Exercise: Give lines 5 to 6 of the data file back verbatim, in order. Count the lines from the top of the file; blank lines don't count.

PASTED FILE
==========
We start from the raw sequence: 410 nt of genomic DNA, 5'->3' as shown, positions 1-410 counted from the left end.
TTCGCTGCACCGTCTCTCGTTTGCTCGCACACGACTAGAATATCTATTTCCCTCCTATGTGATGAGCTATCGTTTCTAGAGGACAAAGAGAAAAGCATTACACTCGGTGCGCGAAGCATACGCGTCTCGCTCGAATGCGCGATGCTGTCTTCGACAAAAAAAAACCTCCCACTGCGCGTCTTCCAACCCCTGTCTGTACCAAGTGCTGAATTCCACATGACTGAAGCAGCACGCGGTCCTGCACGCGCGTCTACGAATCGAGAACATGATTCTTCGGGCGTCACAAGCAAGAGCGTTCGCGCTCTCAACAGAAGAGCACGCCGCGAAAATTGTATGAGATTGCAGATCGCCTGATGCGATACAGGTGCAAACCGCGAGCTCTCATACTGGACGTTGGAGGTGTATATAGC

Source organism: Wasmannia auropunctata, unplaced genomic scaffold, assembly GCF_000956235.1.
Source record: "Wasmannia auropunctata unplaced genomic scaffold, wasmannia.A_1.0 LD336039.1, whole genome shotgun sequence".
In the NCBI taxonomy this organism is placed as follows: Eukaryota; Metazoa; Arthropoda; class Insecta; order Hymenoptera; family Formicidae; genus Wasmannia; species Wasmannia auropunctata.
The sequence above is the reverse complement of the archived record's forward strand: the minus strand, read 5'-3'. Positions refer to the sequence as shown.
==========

In the NCBI taxonomy this organism is placed as follows: Eukaryota; Metazoa; Arthropoda; class Insecta; order Hymenoptera; family Formicidae; genus Wasmannia; species Wasmannia auropunctata.
The sequence above is the reverse complement of the archived record's forward strand: the minus strand, read 5'-3'. Positions refer to the sequence as shown.